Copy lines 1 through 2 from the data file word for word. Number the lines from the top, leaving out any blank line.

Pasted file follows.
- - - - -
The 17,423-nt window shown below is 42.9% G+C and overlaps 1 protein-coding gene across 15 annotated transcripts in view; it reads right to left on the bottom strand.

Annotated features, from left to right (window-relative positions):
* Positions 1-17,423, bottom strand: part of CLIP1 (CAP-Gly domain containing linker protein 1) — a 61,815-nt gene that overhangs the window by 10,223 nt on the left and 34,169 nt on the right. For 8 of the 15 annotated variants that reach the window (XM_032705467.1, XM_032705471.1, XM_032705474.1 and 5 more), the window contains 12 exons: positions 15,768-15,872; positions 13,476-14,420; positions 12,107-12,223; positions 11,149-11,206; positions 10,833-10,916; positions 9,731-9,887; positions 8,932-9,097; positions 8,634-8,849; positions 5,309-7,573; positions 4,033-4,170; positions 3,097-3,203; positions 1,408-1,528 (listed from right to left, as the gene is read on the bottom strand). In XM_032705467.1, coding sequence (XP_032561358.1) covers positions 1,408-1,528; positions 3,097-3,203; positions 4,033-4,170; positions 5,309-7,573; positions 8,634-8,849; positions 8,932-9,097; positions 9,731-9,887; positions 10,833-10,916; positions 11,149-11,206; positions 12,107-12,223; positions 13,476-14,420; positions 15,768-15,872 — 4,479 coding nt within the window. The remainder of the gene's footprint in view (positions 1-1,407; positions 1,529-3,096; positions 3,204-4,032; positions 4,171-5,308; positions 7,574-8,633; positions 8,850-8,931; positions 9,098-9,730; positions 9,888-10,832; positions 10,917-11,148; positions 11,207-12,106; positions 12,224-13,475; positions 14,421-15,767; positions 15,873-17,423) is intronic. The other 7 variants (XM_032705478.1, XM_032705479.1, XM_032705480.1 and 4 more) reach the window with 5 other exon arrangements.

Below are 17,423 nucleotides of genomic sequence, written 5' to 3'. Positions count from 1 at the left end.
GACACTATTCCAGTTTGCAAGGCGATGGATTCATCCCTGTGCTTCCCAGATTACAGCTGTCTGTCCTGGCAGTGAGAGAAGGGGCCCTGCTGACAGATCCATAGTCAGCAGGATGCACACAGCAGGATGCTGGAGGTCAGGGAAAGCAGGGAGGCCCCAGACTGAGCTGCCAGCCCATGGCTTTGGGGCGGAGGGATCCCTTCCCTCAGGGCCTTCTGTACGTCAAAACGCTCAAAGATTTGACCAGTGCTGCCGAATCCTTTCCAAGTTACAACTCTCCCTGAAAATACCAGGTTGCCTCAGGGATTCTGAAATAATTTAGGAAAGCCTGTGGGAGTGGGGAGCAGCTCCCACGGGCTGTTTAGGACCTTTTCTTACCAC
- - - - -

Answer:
The 17,423-nt window shown below is 42.9% G+C and overlaps 1 protein-coding gene across 15 annotated transcripts in view; it reads right to left on the bottom strand.

Annotated features, from left to right (window-relative positions):